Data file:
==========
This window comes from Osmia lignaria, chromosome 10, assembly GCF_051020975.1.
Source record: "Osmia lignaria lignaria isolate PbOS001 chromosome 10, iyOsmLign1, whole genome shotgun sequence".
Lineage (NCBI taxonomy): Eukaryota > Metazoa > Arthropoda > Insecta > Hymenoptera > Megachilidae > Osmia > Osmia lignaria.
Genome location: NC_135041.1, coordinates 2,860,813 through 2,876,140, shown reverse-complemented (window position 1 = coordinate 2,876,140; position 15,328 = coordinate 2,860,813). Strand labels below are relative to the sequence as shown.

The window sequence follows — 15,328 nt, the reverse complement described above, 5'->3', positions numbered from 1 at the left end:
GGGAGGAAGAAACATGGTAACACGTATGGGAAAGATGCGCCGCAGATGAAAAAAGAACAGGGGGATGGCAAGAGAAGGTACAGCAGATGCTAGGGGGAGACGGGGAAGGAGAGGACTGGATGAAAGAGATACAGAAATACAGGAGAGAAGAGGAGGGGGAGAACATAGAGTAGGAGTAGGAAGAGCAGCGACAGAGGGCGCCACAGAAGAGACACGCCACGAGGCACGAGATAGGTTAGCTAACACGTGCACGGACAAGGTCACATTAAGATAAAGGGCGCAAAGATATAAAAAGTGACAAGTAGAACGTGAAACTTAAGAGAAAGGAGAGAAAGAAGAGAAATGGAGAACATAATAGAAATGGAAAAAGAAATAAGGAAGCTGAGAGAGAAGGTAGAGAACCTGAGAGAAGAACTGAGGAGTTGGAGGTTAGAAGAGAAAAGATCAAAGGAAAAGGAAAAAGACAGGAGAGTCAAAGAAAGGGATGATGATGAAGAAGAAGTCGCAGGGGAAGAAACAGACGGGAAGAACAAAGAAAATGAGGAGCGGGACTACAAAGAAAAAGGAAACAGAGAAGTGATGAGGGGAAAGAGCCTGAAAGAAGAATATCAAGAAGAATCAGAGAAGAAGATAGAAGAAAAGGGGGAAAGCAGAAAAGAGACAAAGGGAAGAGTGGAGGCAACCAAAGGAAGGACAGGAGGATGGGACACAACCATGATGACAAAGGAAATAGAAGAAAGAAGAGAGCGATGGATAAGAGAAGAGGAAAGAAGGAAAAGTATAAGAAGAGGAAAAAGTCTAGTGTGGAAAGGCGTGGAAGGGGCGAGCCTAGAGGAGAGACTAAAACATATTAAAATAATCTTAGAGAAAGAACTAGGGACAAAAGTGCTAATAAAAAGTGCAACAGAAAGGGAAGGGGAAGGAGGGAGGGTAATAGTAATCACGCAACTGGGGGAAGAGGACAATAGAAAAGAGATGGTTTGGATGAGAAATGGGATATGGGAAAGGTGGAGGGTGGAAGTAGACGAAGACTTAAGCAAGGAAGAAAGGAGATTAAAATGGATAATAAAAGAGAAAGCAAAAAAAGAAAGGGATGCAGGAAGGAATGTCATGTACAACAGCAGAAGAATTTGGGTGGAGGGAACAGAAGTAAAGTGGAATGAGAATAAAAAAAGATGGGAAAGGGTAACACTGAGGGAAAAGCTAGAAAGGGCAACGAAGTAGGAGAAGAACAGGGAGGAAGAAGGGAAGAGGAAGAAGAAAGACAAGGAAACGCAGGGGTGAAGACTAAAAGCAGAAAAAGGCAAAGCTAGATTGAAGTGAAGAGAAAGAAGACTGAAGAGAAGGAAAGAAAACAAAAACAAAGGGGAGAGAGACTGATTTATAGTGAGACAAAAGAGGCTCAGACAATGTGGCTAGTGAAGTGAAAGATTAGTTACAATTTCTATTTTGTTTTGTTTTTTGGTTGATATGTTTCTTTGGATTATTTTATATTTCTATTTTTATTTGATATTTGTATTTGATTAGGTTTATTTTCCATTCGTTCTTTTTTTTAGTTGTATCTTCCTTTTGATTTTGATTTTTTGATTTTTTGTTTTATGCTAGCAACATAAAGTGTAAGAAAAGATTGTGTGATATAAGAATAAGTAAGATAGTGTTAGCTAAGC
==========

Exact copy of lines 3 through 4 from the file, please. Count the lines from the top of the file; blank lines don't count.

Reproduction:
Lineage (NCBI taxonomy): Eukaryota > Metazoa > Arthropoda > Insecta > Hymenoptera > Megachilidae > Osmia > Osmia lignaria.
Genome location: NC_135041.1, coordinates 2,860,813 through 2,876,140, shown reverse-complemented (window position 1 = coordinate 2,876,140; position 15,328 = coordinate 2,860,813). Strand labels below are relative to the sequence as shown.